Lately I’ve read a virtual ton of reports and studies about Vitamin D and its possible cause and effects when it comes to Multiple Sclerosis. I think it’s great that science seems to be homing in on Vitamin D deficiency as being at least one of the likely players in this complex disease. I’m also glad to see that many Neurologists are now advising their patients to start taking a Vitamin D3 supplement as a possible way to slow down the progression of MS and Alzheimer’s as well. I do take it, and I honestly feel, that it helps.
However, when I start seeing advertisements for very expensive UV lighting apparatus marketed to people who have been diagnosed with MS to help them boost their skin’s ability to develop more of this vital vitamin on their own, then I start to have a problem. The first one should be obvious to almost everyone, in that, UV lighting can be a very dangerous way of trying to enhance your skins ability to produce more vitamin D when the increased prevalence of developing skin cancer is factored in. And second, I am not at all sure that more Sun light from either the Sun or artificial UV lighting is where the true problem exists.
Why? Because as a kid I spent seemingly all day every day outside whenever I could all year long, which makes me think that the problem may lye more in the skins ability to convert sunlight into Vitamin D then the actual amount of Sunlight that a person receives over any given period of time. It’s already a fairly well established fact that people with darker skin pigment are far less likely to develop MS in the first place then individuals, like my self, who have much fairer skin tone to begin with. My opinion is that it is far more likely that a genetic defect in the skin itself is mostly to blame for my skin’s inability to produce this vitamin on its own.
And I just don’t think that using artificial light in this way is a beneficial addition to people like me. And in fact, it may be far more dangerous in the end then just adding a Vitamin D3 supplement to your diet. But that is a risk that each one of us must first weigh and ultimately decide on our own!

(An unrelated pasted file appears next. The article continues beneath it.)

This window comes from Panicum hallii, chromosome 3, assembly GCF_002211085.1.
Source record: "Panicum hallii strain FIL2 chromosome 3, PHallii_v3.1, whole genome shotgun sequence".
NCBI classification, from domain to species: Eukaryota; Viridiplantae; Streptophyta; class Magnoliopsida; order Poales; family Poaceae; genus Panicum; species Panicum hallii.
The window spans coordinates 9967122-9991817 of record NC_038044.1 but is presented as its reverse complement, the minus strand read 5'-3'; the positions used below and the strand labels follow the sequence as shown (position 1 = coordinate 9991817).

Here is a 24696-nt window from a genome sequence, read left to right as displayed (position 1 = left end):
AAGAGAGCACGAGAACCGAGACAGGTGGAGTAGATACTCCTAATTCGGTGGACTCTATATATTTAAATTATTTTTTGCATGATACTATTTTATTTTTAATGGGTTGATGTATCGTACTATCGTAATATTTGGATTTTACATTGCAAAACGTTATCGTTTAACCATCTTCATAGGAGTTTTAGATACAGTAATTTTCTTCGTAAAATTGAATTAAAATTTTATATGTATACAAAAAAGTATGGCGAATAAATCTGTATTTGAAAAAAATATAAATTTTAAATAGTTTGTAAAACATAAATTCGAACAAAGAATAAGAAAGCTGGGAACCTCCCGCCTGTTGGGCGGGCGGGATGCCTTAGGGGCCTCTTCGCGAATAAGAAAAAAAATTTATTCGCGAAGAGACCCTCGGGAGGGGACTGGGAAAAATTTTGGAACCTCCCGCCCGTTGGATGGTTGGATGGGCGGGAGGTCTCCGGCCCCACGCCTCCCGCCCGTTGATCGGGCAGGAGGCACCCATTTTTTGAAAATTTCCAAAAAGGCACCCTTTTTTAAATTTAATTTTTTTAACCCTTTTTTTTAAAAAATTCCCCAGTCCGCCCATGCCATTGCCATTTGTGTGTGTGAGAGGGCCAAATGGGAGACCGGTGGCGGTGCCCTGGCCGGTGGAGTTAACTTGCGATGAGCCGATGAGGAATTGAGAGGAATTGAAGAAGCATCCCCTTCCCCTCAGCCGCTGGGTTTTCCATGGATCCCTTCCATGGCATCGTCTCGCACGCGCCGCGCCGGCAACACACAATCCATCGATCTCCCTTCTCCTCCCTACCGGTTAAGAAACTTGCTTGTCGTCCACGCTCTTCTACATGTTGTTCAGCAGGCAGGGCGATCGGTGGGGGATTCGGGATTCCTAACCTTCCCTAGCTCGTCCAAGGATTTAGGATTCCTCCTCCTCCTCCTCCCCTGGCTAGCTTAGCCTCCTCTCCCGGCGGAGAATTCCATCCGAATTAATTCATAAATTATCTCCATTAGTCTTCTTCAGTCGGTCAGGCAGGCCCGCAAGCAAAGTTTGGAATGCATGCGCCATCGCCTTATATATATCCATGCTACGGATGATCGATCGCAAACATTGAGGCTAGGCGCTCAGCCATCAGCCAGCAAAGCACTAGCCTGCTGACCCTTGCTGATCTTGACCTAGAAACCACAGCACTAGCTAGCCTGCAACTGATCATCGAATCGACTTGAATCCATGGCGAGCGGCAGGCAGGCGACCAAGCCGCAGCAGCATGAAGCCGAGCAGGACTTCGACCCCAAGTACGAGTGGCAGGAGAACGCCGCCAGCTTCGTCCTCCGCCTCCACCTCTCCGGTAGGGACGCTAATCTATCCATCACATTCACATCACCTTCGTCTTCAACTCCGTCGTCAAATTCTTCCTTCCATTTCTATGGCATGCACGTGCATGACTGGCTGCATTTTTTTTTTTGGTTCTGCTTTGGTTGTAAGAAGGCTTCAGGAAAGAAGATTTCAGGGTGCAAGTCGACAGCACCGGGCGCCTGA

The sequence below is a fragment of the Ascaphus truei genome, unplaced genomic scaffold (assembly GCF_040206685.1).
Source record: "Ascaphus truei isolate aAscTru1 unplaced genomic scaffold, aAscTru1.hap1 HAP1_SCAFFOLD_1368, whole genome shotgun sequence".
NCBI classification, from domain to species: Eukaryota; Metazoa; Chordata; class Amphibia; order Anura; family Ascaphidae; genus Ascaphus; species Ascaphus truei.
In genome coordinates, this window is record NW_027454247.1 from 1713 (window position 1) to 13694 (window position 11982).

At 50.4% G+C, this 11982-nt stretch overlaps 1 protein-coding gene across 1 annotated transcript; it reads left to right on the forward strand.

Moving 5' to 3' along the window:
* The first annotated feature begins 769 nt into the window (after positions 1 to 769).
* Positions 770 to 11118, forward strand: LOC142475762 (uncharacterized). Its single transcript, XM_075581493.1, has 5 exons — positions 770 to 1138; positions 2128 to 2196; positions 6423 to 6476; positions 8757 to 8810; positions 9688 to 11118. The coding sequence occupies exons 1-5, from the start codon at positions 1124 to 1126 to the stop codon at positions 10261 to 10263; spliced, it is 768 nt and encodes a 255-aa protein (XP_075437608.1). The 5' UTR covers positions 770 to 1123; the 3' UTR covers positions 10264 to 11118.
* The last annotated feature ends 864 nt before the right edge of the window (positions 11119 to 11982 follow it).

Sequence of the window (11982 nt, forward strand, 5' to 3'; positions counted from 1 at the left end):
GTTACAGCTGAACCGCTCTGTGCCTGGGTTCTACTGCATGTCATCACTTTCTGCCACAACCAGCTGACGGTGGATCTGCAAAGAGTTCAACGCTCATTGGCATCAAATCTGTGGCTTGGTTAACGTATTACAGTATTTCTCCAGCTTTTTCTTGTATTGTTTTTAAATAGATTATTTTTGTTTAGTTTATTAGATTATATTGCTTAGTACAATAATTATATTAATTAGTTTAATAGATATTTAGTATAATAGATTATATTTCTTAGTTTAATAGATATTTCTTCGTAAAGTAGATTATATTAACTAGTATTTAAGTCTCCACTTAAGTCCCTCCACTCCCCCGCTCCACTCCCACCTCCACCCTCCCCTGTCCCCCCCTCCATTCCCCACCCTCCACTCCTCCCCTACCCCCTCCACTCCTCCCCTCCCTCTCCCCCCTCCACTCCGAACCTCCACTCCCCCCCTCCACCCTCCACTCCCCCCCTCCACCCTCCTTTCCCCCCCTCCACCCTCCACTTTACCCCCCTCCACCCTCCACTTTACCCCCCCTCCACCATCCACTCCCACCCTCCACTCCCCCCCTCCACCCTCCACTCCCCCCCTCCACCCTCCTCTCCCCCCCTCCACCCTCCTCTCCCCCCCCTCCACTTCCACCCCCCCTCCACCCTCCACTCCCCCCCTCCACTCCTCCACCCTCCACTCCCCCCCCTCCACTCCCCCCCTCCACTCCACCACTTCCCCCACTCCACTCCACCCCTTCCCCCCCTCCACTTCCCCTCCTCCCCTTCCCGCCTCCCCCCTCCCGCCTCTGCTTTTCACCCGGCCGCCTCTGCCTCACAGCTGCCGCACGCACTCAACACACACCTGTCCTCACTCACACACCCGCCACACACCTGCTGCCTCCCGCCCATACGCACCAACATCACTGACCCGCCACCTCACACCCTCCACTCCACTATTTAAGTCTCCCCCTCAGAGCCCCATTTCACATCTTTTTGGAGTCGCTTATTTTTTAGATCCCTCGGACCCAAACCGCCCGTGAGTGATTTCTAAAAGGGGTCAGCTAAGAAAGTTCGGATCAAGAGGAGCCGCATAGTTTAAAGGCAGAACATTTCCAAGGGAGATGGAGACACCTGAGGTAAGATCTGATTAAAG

Vitamins by Nature Made
Apparently in the scientific field there is some question as to whether Vitamin D3 is really a vitamin or a hormone. This vitamin seems to have some unique properties that fit into either or both groups but for my purposes here I’ll just refer to it as a vitamin.
If you’ve been watching research about multiple sclerosis lately you may have noticed that a lack of Vitamin D3, is suspected of playing a major role in the development of this disease. The theory is that many of us with MS may not, especially as children, had the ability to produce enough of this essential vitamin in our skin to keep this disease from developing as we got older in life. They came up with this theory based on the fact that people who live closer to the equator, with its more intense sun light, have a much rarer occurrence of MS then do people who live farther away from it. In fact those people who live very close to our planets equator have almost a zero rate of MS compared to the rest of us.
With all of that in mind I decided that it would be in my best interest to start taking Vitamin D3. In fact many neurologists are starting to tell their MS patients that it is probably a good idea to supplement their daily vitamins with an additional 5000 units of D3. In my case, and with my doctors blessing, I started taking 10,000 units a day. My doctor ran blood levels every six months for almost two years while I was on this high dose regimen and each time the results came back with in the normal range. After two years she no longer ordered them figuring that it was not going to be a factor.
And yes, after many years of being on high dose Vitamin D3 I do think I have had a positive response to this as a therapy against my disease progression. I still have an attack every couple of years that lasts a few months but they don’t seem to be nearly as intense as they were before I started my high dose intake. And what’s even more encouraging to me is that I used to have several smaller attacks that would last for a few days and then subside and now since taking this vitamin it has been several years since I have had any of these less intense events. And to be fair I also started Copaxone injections three years ago as well and that also could have made a significant difference in my disease progression but I am satisfied enough with this vitamin to continue its use.
As always, if you decide to look into adding Vitamin D3 in your morning vitamins and supplements, always ask your doctor first and it would probably be a good idea to have your blood levels checked from time to time as I did just to make sure you’re not over doing it. And who knows, maybe soon they will find that Vitamin D3 mixed with something else will be the magic cure that we all pray and dream for!